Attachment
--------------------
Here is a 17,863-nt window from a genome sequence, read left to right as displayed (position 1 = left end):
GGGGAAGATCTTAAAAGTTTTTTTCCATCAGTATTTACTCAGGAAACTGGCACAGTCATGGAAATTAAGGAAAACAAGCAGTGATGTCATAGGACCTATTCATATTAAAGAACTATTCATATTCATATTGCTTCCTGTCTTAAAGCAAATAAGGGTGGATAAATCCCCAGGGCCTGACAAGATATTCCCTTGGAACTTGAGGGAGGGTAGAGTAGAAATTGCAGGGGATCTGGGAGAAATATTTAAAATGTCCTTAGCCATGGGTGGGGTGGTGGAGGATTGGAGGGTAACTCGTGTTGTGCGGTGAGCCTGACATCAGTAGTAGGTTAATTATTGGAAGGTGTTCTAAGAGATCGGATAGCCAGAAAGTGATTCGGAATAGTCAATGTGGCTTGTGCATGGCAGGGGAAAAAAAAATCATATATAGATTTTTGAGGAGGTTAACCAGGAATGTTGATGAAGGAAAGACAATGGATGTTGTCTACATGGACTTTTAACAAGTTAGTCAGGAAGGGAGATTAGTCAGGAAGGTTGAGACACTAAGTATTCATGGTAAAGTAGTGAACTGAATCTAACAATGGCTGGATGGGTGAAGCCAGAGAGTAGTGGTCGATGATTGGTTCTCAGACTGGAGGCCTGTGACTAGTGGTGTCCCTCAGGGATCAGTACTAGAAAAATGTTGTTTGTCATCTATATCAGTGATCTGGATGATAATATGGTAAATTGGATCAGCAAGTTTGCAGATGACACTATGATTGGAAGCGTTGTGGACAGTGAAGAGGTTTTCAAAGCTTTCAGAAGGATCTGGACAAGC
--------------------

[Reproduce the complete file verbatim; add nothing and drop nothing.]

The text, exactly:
Here is a 17,863-nt window from a genome sequence, read left to right as displayed (position 1 = left end):
GGGGAAGATCTTAAAAGTTTTTTTCCATCAGTATTTACTCAGGAAACTGGCACAGTCATGGAAATTAAGGAAAACAAGCAGTGATGTCATAGGACCTATTCATATTAAAGAACTATTCATATTCATATTGCTTCCTGTCTTAAAGCAAATAAGGGTGGATAAATCCCCAGGGCCTGACAAGATATTCCCTTGGAACTTGAGGGAGGGTAGAGTAGAAATTGCAGGGGATCTGGGAGAAATATTTAAAATGTCCTTAGCCATGGGTGGGGTGGTGGAGGATTGGAGGGTAACTCGTGTTGTGCGGTGAGCCTGACATCAGTAGTAGGTTAATTATTGGAAGGTGTTCTAAGAGATCGGATAGCCAGAAAGTGATTCGGAATAGTCAATGTGGCTTGTGCATGGCAGGGGAAAAAAAAATCATATATAGATTTTTGAGGAGGTTAACCAGGAATGTTGATGAAGGAAAGACAATGGATGTTGTCTACATGGACTTTTAACAAGTTAGTCAGGAAGGGAGATTAGTCAGGAAGGTTGAGACACTAAGTATTCATGGTAAAGTAGTGAACTGAATCTAACAATGGCTGGATGGGTGAAGCCAGAGAGTAGTGGTCGATGATTGGTTCTCAGACTGGAGGCCTGTGACTAGTGGTGTCCCTCAGGGATCAGTACTAGAAAAATGTTGTTTGTCATCTATATCAGTGATCTGGATGATAATATGGTAAATTGGATCAGCAAGTTTGCAGATGACACTATGATTGGAAGCGTTGTGGACAGTGAAGAGGTTTTCAAAGCTTTCAGAAGGATCTGGACAAGC